What really makes you
Money won't do it, although you do need enough to live by your own standards of comfort. As an increasing number of lottery winners will tell you, money on its own does not make people happy. The equation is a bit more complicated.
Time in itself won't help; it's what you elect to do with your time that's significant.
Status may bring trappings that are appealing, but usually these are accompanied by significant responsibilities.
Achievement. Now there's something that drives a lot of people! But what lies beyond the moment of self-satisfaction when you have completed the project?
Where everything leads is to people ~ other people.
Very few of us operate in isolation, where the approval of others is irrelevant; where we are totally self-reliant. We are social creatures - hence our preoccupation with our society. We measure our success by comparing ourselves with our family, friends, neighbours, or by some other arbitrary yardstick, such as how much our partner complains.
We seldom take time to ask the fundamental questions, such as, "Why am I doing this job if it's not what I really want to do?"
How do you know? Ask yourself this question: "If I won the Lottery, would I still do the job I do now?" If not, you're in the wrong job. It really is that simple.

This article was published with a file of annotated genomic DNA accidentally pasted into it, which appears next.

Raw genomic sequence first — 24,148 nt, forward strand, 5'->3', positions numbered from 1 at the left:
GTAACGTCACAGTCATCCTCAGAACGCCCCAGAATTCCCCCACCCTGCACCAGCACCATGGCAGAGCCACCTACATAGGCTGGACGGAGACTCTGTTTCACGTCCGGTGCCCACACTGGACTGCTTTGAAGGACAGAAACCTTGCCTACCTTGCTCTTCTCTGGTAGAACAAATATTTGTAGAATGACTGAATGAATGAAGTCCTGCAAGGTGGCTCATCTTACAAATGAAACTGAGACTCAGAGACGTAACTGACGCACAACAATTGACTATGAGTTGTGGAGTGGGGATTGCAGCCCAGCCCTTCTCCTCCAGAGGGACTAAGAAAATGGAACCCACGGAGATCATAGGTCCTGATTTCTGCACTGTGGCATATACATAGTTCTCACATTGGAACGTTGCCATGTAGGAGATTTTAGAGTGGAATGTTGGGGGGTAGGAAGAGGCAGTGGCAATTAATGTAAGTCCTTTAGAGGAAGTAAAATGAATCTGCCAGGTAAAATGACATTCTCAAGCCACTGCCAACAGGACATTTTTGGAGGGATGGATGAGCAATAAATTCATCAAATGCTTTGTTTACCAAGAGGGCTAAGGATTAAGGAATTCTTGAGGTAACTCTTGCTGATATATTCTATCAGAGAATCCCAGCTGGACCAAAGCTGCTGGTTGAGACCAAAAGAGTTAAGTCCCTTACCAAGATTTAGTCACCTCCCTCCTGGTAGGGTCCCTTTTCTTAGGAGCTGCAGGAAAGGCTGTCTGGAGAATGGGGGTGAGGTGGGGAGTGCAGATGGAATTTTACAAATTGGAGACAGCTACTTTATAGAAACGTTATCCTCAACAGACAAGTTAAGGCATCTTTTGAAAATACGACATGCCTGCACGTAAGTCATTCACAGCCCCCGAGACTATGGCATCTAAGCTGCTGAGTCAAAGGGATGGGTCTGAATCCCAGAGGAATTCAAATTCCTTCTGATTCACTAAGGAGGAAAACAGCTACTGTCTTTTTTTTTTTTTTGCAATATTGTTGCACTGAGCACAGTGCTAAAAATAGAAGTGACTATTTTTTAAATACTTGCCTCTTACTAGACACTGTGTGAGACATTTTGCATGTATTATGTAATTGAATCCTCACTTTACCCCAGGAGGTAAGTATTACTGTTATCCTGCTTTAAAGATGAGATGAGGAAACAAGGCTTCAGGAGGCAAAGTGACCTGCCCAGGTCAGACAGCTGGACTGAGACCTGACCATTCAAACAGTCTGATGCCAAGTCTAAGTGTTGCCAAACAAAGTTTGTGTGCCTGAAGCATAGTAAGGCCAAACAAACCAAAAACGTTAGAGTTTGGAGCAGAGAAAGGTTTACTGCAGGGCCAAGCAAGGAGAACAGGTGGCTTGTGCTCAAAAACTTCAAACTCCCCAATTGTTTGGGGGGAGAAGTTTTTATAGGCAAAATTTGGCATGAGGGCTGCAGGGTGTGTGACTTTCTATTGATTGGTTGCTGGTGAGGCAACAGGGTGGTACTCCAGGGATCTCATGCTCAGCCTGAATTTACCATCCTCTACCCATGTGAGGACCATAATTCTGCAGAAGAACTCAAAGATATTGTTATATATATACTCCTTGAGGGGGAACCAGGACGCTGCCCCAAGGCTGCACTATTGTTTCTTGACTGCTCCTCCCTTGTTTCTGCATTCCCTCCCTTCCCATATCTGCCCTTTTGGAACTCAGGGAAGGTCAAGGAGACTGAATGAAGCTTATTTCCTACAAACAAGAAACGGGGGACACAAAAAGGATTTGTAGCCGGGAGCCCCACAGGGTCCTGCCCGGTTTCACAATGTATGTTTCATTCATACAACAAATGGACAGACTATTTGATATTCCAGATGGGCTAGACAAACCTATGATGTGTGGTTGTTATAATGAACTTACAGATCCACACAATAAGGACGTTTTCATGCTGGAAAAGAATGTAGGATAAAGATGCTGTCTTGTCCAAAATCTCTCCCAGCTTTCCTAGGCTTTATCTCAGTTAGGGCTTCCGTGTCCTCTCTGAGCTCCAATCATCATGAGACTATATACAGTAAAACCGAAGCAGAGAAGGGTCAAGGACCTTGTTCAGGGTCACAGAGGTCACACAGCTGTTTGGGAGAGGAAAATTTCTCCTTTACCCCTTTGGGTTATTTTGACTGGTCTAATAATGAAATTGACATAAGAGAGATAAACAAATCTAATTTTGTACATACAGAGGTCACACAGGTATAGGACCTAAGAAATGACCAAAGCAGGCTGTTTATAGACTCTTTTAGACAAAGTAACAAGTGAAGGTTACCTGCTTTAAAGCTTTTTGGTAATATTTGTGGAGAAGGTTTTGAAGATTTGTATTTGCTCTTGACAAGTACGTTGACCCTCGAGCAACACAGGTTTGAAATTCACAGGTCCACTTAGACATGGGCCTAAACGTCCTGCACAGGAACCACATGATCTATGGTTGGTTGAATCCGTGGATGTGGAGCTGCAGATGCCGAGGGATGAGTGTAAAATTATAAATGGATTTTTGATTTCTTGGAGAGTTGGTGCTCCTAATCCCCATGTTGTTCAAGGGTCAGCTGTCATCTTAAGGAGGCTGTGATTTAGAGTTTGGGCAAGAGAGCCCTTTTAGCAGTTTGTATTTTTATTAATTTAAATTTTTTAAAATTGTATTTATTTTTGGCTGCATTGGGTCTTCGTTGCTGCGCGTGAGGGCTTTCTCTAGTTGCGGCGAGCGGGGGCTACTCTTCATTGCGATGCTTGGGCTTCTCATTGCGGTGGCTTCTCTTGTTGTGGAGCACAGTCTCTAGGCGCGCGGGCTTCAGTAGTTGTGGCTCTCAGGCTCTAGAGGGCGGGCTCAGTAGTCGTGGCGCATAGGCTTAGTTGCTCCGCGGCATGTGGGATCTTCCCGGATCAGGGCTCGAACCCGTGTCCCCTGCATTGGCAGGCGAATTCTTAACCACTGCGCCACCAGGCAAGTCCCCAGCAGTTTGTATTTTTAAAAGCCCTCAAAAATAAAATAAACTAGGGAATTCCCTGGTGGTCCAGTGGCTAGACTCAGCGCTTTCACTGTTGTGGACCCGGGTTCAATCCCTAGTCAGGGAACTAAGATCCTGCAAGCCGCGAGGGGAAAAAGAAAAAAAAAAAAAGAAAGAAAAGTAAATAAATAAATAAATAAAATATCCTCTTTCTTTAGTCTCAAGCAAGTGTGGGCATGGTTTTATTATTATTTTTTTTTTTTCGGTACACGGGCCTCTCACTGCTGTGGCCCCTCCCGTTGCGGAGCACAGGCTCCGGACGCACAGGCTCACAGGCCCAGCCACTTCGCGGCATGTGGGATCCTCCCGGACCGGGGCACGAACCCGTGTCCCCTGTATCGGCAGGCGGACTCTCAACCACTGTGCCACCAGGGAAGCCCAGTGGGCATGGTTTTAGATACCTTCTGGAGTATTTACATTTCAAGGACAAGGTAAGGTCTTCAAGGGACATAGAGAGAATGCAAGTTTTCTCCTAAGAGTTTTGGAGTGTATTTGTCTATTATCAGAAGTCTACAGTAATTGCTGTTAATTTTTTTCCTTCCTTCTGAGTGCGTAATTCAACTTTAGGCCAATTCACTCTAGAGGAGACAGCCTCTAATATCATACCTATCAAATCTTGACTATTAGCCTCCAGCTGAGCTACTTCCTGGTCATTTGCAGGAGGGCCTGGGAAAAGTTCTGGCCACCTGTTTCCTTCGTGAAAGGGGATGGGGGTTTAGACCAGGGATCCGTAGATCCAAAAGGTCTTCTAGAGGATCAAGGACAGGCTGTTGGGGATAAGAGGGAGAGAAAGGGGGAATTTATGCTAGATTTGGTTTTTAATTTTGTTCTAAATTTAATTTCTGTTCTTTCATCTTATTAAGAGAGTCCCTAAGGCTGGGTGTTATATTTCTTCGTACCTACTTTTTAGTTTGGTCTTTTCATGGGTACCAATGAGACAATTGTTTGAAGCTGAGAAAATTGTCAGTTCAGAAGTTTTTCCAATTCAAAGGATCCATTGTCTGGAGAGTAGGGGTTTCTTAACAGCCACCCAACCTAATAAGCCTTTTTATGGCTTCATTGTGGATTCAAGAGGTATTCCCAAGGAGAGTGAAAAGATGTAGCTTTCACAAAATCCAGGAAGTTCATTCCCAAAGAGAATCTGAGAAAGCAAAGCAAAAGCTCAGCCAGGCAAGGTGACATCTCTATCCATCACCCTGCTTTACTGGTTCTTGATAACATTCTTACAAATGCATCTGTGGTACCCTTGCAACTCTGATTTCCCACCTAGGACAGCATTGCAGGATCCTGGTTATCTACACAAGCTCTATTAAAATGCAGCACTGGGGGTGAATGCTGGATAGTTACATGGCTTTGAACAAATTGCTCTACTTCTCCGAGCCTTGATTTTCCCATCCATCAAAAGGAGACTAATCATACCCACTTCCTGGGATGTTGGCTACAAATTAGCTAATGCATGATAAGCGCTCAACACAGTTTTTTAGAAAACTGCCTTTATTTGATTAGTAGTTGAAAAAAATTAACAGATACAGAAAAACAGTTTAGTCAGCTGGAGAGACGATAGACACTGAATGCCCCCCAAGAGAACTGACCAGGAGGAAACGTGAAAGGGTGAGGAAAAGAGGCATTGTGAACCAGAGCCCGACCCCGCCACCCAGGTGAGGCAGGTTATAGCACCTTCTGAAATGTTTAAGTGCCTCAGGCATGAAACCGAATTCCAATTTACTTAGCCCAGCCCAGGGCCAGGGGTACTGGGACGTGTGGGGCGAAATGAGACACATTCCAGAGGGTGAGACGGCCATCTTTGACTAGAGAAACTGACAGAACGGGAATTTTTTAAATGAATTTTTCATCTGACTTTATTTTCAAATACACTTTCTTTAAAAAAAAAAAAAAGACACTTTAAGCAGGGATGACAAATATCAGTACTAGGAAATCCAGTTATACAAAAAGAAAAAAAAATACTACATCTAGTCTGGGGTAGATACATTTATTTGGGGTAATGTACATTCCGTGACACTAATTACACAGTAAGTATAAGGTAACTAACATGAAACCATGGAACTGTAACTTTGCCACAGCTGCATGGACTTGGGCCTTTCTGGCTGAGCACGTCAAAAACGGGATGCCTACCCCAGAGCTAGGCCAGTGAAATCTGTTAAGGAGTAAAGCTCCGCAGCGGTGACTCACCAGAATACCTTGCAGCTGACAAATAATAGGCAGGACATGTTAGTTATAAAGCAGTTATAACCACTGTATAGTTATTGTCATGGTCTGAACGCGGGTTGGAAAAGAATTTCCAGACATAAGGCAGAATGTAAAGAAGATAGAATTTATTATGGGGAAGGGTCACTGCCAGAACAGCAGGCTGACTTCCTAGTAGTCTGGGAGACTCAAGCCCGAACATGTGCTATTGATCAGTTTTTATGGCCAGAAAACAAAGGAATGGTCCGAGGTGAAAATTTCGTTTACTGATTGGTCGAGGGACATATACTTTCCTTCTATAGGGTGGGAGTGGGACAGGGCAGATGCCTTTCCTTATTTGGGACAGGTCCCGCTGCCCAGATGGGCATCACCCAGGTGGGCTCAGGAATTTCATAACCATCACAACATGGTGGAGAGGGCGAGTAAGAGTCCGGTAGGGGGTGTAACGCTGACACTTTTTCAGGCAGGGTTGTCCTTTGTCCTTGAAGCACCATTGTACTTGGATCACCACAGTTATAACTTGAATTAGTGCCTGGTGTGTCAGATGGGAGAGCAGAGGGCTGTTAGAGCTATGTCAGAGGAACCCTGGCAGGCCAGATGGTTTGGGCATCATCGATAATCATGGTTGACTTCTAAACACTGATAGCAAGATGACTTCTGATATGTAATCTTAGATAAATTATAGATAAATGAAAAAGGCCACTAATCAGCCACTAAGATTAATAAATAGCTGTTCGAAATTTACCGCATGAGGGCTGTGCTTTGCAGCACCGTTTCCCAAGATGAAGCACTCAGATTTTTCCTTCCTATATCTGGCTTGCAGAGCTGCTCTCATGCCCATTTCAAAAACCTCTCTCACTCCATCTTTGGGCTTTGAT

Now you may say, "That's not fair - everyone would choose to do things differently in those circumstances."
Why? Do you imagine that work can never be enjoyable? Why else would really wealthy people choose to do it?
Or you might believe that the job you'd really like to do wouldn't earn you enough money. Why not? That's a very negative assumption for a start - probably based on other people's experience. But the significant word here is 'enough'. What would be enough - if it really made you happy?
Sure, if your earnings dropped significantly, you'd have to re-assess your priorities. Maybe make more of your own entertainment, wear less stylish clothes, live in more modest circumstances... but what is really important to you?
This is when many people start to lose the plot. This is when dependants become the main focus of consideration. "Oh no," you'll say, "I'm happy to do it for them!" Partly true - except that you aren't really happy - and in truth you're probably not doing it for them. We're very good at convincing not only others, but ourselves, that we do things unselfishly. Again, we've been conditioned to regard unselfishness as 'good' and self-centredness as 'bad'.
What does being 'self-centred' mean to you? Selfish? Introspective? Inconsiderate? Look at this from the other end. What would a 'self off-centred' person be like? This may be a new term for you (I just made it up), but you get the picture... of someone who's not sure where they're coming from, where they're going, or why, or how... the point is that being self-centred is about being clear about your personal responsibilities; operating from a position of balance.
So, from a position of 'centred self', in choosing to do things for other people, we can acknowledge that we derive satisfaction. In other words, we are really doing these things to satisfy our desire to please others. It's a more honest approach, which allows us to return to the question about what we really want to do - and why.